How to keep bicycle supply chains clean

By Rachel Jones, founder and CEO, SnapDragon Monitoring

The COVID-19 pandemic has sent shockwaves through the retail sector. Storefronts have been shuttered by national lockdowns while the delivery of components has been hindered by global travel restrictions. From sourcing to checkout, brands are facing unprecedented obstacles to delivering their products, at the highest quality, on time. Amidst these challenges, brands must keep a sharp eye on their digital shelves to make sure only authentic products – and parts – are for sale.

The current climate does not merely present a logistical headache for purchasers and suppliers alike; it has also created a perfect storm for counterfeiters. The sharp rise in online merchants selling counterfeit face masks, pharmaceuticals and hand sanitisers has been widely reported. However, the cycling industry is not exempt from counterfeiters’ renewed lease of life.

Online shopping has soared since lockdown measures were first introduced. The cycling industry has witnessed a particularly impressive upswing in interest. Keen to avoid public transport, many consumers are investing in bicycles as an alternative. In Britain alone, bicycle sales surged by 63% between April and June, according to the Bicycle Association. However, demand is on the rise just as the system is most vulnerable.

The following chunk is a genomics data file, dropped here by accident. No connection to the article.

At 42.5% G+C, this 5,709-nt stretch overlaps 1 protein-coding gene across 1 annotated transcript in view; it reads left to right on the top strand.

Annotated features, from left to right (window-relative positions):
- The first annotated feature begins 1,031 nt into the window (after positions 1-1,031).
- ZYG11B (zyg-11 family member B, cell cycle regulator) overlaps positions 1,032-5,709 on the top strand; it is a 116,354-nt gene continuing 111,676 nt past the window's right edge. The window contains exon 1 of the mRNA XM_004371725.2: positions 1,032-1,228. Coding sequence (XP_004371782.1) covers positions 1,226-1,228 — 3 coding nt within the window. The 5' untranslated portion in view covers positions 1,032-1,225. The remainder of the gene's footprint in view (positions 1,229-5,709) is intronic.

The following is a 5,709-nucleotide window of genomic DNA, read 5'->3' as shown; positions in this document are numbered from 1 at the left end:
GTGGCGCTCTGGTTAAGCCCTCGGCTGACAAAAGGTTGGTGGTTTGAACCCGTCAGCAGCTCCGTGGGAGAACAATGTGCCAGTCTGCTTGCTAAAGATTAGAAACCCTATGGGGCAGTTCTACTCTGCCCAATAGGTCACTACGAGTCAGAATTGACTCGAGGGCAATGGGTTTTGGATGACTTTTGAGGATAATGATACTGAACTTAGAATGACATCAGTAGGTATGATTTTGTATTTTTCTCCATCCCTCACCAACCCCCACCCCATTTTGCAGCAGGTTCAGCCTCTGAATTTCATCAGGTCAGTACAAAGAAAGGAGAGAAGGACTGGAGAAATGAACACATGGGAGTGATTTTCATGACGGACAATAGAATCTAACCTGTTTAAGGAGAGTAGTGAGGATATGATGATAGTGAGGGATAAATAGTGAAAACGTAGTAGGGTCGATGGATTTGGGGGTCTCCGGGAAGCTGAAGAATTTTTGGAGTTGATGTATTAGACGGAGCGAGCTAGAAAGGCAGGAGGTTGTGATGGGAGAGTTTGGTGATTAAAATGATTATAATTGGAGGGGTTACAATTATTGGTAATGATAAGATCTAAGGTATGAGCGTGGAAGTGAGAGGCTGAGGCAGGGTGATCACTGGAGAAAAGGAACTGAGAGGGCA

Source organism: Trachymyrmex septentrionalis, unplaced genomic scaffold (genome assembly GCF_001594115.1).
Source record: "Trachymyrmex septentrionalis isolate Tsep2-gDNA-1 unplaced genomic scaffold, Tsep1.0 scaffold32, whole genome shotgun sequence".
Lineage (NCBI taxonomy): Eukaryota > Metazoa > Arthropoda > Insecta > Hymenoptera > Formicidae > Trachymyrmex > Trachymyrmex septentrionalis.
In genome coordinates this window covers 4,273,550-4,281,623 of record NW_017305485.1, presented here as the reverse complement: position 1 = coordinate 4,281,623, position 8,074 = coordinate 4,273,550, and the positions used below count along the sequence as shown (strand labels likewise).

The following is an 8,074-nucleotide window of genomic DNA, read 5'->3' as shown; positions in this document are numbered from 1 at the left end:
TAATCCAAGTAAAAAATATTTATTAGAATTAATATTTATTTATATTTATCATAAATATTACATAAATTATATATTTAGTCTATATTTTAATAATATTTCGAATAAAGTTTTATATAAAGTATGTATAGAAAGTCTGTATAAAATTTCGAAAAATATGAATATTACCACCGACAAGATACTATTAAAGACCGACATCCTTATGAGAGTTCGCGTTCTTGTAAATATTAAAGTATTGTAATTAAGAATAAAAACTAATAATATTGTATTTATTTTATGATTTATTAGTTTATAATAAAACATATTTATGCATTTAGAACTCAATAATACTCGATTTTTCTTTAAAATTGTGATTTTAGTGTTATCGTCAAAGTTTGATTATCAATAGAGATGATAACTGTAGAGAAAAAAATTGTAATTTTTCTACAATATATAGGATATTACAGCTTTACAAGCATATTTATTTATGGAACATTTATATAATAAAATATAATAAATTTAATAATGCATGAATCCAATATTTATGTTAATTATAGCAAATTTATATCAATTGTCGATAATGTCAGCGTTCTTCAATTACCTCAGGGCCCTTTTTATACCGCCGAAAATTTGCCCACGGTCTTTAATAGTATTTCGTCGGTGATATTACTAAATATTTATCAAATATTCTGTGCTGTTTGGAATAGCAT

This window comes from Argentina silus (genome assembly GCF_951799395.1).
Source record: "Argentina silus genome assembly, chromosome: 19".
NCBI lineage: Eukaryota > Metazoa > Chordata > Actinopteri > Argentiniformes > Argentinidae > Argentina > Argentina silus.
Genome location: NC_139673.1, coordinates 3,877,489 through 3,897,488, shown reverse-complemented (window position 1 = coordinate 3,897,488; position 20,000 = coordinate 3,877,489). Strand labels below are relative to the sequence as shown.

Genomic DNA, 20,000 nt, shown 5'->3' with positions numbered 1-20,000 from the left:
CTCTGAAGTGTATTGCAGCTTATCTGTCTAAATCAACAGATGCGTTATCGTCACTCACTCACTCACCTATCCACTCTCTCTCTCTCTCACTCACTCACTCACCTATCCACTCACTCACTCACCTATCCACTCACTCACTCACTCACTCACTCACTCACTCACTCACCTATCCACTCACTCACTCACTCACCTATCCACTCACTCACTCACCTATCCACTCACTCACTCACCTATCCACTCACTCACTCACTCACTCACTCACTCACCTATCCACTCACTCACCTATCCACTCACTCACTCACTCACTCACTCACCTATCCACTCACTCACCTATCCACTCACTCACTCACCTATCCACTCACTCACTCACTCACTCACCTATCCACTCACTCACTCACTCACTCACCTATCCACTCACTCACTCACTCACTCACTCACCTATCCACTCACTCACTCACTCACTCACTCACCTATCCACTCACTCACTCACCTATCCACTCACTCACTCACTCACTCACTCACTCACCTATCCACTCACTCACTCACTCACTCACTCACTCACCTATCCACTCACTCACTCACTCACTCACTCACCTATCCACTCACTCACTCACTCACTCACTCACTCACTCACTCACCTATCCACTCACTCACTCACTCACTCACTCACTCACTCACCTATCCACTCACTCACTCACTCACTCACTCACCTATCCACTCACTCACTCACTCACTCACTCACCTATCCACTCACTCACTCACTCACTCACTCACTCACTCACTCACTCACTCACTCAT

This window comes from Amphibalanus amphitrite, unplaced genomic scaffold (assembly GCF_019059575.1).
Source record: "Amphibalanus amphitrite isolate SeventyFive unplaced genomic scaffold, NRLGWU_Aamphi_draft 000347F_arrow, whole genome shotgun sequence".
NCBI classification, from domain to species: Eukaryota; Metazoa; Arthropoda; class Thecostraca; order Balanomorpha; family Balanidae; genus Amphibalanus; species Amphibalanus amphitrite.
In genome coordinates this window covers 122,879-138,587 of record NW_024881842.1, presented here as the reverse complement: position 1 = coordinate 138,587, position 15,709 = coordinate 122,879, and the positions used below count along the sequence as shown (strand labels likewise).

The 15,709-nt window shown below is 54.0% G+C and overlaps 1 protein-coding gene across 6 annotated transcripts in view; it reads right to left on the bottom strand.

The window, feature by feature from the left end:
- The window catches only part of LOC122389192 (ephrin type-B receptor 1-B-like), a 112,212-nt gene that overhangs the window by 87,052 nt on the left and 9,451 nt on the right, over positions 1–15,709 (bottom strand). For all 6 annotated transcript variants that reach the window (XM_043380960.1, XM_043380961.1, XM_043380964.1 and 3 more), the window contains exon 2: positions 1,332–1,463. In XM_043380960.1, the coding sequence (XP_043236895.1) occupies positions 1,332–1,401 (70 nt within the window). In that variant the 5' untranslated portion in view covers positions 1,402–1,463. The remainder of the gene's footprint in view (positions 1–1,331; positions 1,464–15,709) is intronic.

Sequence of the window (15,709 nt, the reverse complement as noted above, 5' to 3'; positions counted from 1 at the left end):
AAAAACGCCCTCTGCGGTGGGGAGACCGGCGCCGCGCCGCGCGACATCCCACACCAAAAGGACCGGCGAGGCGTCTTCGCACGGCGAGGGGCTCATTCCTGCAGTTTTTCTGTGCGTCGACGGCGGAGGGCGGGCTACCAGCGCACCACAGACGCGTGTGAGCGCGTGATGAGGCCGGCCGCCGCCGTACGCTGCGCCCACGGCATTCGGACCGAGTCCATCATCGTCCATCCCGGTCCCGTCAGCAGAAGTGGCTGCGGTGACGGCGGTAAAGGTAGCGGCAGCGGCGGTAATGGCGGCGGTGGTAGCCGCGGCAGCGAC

Even in 2016, long before the pandemic, a joint operation involving the World Federation of Sporting Goods Industries removed over €9 million of counterfeit cycling products from circulation. In the cycling industry, counterfeit apparel may affect performance, but fake goods can also be dangerous. Counterfeit helmets that fail industry-standard safety tests have been found for sale online; frames made of anything but the carbon fibre proclaimed on their labels are a popular product